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Opinion: Why The Game Biz Should Turn To Flash

Opinion: Why The Game Biz Should Turn To Flash

July 9, 2007 | By Magnus Alm

July 9, 2007 | By Magnus Alm
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More: Console/PC, Indie



Should more game developers be looking closely at Flash games as a source of income and potential influence? Swedish game development CEO Magnus Alm thinks so, and explains why all developers should be looking to web-browser games in this exclusive Gamasutra editorial.

"Do you run an indie game development company looking to make good business by doing projects in manageable sizes? Or are you perhaps working with a strong, rooted studio looking to find new business areas? I just might have a suggestion for you.

In contradiction to what many developers seem to believe, there is a huge growth in the Flash game industry these days. Mainly because of these reasons:

The upward economic trend within the games industry in general.
Advertisement agencies realizing the need for skilled game design competence.
A growing online and casual games market.
And let's not forget that flash games now are being ported to other platforms.

Marketers Spend Money

It's not a news flash, there are huge budgets for advertising. The typical advertising budget for a medium sized company can be larger than the budget for a next-gen game production. As the games industry keeps gaining focus from the public and other business areas, advertising agencies are not late to follow the trend. 72% of online marketers said they planned to increase their online ad spending during 2007, according to a survey from BtoB magazine.

Advertising agencies are going to continue to pitch campaigns based around games even more often than before. It's all about prolonging the time a consumer is willing to spend with a brand. Playing a game is fun, you can do it for hours on straight. Put a recognizable logo anywhere in the game and you're branding instead of playing.

Boundaries between gaming and advertisement are getting blurred. Spending on in-game advertising will pass $2 billion in 2012, up from $370 million in 2006, according to Parks Associates' "Electronic Gaming in the Digital Home: Game Advertising" report. Games are becoming stable platforms for marketers.

So here's a little secret for you: Advertising agencies work just as hard as game development companies, they have just as creative and even more diverse jobs than we have, and guess what? They send invoices for a heck of a lot more money to their clients than game studios typically do. That's why they'll spend more money per man-month on your small Flash game than a publisher would do on your next-gen title.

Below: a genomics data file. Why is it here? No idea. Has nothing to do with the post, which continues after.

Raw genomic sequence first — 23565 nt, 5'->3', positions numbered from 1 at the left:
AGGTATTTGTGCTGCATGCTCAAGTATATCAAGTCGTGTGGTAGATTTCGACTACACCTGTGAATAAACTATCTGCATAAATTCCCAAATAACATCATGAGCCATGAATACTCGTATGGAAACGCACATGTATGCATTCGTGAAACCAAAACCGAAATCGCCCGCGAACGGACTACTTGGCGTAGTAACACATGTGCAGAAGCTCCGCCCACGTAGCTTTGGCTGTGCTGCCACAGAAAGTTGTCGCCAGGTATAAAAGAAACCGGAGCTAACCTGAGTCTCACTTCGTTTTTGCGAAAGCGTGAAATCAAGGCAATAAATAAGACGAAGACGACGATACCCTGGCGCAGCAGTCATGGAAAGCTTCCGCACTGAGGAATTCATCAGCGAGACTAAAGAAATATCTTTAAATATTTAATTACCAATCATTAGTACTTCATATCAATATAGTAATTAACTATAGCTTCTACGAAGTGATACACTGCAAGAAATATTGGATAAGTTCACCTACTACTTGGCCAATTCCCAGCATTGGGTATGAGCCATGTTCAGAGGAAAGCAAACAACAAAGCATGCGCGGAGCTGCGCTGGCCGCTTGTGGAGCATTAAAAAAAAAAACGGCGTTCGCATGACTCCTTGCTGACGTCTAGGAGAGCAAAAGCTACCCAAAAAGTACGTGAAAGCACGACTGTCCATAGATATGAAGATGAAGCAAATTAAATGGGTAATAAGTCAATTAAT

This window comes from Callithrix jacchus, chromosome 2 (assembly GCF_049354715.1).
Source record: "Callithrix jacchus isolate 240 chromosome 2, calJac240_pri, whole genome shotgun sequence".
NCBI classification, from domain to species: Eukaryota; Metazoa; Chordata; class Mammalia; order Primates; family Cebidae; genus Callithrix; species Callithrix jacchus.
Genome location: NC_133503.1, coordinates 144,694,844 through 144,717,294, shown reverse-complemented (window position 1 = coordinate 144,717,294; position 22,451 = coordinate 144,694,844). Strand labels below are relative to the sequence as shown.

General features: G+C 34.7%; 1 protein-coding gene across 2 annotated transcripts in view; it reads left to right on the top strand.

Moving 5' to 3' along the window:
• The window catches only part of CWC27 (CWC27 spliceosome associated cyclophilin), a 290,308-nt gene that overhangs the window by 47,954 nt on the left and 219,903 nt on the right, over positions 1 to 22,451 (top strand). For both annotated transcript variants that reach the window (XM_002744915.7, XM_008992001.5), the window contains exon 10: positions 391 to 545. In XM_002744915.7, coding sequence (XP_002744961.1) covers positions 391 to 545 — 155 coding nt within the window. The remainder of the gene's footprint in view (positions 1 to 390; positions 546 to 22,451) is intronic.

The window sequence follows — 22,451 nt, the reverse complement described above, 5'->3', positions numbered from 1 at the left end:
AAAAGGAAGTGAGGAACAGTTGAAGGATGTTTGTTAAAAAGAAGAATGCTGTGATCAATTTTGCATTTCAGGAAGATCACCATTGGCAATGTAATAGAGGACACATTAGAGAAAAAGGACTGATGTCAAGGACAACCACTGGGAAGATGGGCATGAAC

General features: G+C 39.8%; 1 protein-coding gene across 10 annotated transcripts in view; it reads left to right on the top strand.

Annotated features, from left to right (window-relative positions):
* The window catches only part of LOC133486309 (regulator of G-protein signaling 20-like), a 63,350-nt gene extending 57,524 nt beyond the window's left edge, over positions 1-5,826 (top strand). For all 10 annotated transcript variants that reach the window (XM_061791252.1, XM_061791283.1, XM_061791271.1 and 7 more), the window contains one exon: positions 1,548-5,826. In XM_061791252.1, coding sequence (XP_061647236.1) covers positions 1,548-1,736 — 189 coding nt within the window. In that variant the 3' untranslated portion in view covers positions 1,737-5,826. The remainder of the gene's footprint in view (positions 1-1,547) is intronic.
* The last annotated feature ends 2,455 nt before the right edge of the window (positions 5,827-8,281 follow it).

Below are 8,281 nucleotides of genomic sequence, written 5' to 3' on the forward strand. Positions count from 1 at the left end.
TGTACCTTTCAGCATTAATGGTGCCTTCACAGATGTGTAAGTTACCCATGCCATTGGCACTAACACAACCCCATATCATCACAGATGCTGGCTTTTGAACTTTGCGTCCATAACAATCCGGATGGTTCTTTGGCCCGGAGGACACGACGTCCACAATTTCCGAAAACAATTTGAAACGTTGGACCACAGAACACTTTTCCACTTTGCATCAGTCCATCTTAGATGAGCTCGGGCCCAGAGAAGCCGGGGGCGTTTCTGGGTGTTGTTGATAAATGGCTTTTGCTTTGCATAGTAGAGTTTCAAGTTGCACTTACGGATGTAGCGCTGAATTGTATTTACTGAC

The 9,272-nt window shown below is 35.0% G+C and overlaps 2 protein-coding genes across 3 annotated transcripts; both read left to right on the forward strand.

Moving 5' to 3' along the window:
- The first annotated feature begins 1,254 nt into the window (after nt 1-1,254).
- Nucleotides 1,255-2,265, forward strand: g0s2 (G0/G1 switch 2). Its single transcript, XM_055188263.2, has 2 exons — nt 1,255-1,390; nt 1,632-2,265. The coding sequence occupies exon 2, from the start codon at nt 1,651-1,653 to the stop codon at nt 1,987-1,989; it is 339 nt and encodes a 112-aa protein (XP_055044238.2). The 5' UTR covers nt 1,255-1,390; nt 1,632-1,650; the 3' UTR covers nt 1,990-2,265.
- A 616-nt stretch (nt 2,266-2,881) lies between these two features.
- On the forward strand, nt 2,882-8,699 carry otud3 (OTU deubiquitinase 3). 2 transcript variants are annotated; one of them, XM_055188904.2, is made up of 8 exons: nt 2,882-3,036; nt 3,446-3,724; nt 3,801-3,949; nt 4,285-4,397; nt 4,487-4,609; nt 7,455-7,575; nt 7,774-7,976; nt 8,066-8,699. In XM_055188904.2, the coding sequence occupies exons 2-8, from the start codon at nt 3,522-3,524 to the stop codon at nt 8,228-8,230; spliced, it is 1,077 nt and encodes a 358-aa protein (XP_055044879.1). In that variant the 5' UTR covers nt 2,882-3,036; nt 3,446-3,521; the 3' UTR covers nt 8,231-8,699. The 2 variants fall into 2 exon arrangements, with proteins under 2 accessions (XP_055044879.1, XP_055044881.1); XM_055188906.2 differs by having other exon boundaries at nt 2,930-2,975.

My company has been working with campaigns such as Fight for the Flavor, an online fighting game for Doritos. We recently completed a game for Paramount Home Entertainment, and the experience was quite similar. Advertising agencies love to work with game companies. They'll ask for your creativity and crazy ideas. They'll most of the time give you complete control of the design process, within the limitations set by the client of course. And what's more, they'll pay you good money for your work.

There Are A Lot Of People In Asia

There's a whole lot of buzz around the growing online games market in Asia, and China in specific. It's not only the MMOG sector that is growing. Casual flash games are seeing more and more players each day. According to industry analysts, the casual games market in China generated total revenue of $0.16 billion, almost double that of 2005. By 2011, it is estimated that the casual games market in this region will see $1.15 billion annual revenue in total.

The trick here is to find the sound revenue models. Free to play is standard, but what values can you reach by gaining the interest from millions of players? It depends on what kind of game you are working with, but you could opt for a branding solution. Designing or modifying your game for a company looking to promote a new product or just strengthen their brand. For everyone that plays your game, you'll get a kickback. Your task is to design a game which will attract a huge mass of players, and if you're able to do so, congratulations! If you have a good deal with your client or partner, you might be in for a particularly good revenue split.